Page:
The RNO appeared totally responsive and without a weak spot in the ensemble. The orchestral balance was even in the wildest scenes superb, the dynamic range impressive. The vivid string playing always a joy to behold. Woodwind solos, so important in this work, were astonishing, especially the oboe from Olga Tomilova, leading all the great themes, and the flute from Maxim Rubtsov. Brass and percussion knocked you out of your seat. Orchestra leader Alexei Bruni and principal cello Alexander Gottgelf performed ravishing solos in the Pas d’action (the White Swan pas de deux for the ballet fans). One regret perhaps. This Swan Lake selection begged for more and I would rather have had the ballet music in full than Seong-Jin Cho’s tryout in the Rachmaninoff. But other than that pure Russian concert magic.

Copyright © 2016 Marc Haegeman


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Tchaikovsky feast in Munich

Piano Concerto #1 in B Flat minor, Op. 23
Symphony #5 in E minor, Op. 64

Alice Sara Ott, piano
Russian National Orchestra/Mikhail Pletnev
Munich, Gasteig, 26 January 2015

Mikhail Pletnev

Mikhail Pletnev

Mikhail Pletnev is an enigmatic conductor. Each time I have heard him in concert with his Russian National Orchestra he left quite a different impression than with his recordings. While in his discs he often sounds cold, underwhelming or merely eccentric, live I always found him a lot more exciting and even revelatory in the Russian repertoire. This time again, in a Munich concert, his traversal of Tchaikovsky’s Fifth was a gripping experience, offering remarkable musical insights and a sonority that convinced you he was really providing us a look into the composer’s soul. Or how ultra-familiar music can still surprise.
Read the full review on Classical Net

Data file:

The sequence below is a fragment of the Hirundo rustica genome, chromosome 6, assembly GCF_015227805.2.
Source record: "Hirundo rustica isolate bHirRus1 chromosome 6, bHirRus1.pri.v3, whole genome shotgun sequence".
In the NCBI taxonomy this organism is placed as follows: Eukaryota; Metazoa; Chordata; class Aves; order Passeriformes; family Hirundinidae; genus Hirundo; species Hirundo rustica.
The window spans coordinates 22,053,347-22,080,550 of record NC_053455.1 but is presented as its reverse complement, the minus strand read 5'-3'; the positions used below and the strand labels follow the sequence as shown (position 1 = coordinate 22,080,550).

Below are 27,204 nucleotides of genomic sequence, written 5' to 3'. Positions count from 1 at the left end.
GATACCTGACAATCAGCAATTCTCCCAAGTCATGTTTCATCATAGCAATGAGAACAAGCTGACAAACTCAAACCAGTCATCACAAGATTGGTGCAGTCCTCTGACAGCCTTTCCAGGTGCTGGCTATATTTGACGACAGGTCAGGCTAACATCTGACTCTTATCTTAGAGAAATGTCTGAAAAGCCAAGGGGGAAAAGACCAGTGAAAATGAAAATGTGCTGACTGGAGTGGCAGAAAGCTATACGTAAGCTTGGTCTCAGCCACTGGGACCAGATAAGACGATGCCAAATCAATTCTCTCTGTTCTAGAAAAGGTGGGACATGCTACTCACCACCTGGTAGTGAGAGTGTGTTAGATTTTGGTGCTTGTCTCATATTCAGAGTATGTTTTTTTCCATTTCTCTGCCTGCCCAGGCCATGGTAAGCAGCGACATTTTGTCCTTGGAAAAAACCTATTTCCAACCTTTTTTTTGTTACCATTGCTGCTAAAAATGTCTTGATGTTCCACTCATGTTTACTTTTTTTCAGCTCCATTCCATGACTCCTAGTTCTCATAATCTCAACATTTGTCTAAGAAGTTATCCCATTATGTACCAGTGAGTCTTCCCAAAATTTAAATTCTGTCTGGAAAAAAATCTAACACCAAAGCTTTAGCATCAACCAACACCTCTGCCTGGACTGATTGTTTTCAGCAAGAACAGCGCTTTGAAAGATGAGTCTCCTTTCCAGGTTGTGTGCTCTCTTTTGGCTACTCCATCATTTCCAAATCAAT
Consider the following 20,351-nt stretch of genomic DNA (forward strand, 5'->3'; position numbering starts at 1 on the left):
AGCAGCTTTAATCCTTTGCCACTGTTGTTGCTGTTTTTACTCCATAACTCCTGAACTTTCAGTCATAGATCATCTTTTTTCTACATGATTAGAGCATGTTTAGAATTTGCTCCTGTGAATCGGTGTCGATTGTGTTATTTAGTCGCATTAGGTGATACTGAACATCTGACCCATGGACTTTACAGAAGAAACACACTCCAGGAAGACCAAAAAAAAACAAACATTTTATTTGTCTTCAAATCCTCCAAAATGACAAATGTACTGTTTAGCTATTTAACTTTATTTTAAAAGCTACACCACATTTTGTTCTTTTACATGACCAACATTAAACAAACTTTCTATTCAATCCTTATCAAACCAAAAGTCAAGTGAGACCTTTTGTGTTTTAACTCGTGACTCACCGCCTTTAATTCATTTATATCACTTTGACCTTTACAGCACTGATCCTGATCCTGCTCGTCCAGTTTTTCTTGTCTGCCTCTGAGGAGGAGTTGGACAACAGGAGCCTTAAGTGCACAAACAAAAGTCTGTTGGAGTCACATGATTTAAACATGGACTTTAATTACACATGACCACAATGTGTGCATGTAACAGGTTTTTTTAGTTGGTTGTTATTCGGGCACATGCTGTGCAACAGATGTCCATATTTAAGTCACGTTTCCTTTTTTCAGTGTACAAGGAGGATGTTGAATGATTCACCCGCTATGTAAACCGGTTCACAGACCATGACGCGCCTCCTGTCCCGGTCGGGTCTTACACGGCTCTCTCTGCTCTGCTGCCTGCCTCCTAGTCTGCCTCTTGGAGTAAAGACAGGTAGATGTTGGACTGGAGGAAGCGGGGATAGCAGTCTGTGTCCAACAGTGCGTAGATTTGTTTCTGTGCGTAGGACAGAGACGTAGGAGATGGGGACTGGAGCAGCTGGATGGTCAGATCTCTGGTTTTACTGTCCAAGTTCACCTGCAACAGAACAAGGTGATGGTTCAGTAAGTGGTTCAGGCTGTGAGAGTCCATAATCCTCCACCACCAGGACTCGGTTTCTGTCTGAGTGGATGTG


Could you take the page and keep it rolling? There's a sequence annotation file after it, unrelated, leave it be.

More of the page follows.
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Swans in despair

Piotr Ilyitch Tchaikovsky: Swan Lake, Op. 20
Russian National Orchestra/Mikhail Pletnev
Ondine ODE1167-2D 2CDs 78:44 + 64:08

Tchaikovsky's Swan Lake

Swan Lake by Pletnev

Piotr Tchaikovsky’s first ballet Swan Lake (1877) has fared rather well on disc. The score – melodious, brilliantly orchestrated, imaginatively constructed, evocative and dramatic – has understandably always been tempting conductors, seasoned in the theatre or not, to take it out of its balletic context, often with great conviction. From the pioneering, first-ever complete version by Antal Doráti with the Minneapolis Symphony Orchestra in 1954, by way of the colorful, supremely elegant renderings by ballet specialists like Pierre Monteux and Ernest Ansermet, the incisive Ferenc Fricsay or the surprising Herbert von Karajan (for abridged versions or the suite), to the tragic full-length ones by Evgeny Svetlanov, Anatole Fistoulari, Gennady Rozhdestvensky, Vladimir Fedoseyev among several others: in any case there is no doubt that the music of Swan Lake can easily stand on its own as powerful lyrical drama without words. And now we have Mikhail Pletnev and the Russian National Orchestra on the Finnish label Ondine trying their hand at the complete ballet.
Read the full review on Classical Net


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Rachmaninoff anthology by Pletnev

Sergei Rachmaninoff: Symphony #1, Op. 13
Symphony #2, Op. 27
Symphony #3, Op. 44
The Rock, Op. 7
The Bells, Op. 35 1,2
The Isle of the Dead, Op. 29 2
Symphonic Dances, Op. 45
Sergei Taneyev: Cantata “John of Damascus”, Op. 12

Marina Mescheriakova, soprano
Sergei Larin, tenor
Vladimir Chernov, baritone
Moscow State Chamber Choir
Russian National Orchestra/Mikhail Pletnev
Deutsche Grammophon 4779505 4CDs DDD

Rachmaninoff

Rachmaninoff anthology by Pletnev

This reissue assembles virtually all major symphonic works of Sergei Rachmaninoff in a 4-CD box – his three symphonies but also his symphonic poems The Rock, The Isle of the Dead, the Symphonic Dances and The Bells (the youth symphony and Prince Rostislav are missing, but instead a rarity from Sergei Taneyev, his cantata John of Damascus, Op. 1, is included as a bonus) and is available at a temptingly competitive price. The discs were recorded and released separately over a time span of almost seven years by Mikhail Pletnev and his Russian National Orchestra. Starting in 1993, it contains some of the pianist-turned-conductor’s earliest efforts on the rostrum.
Read the full review on Classical Net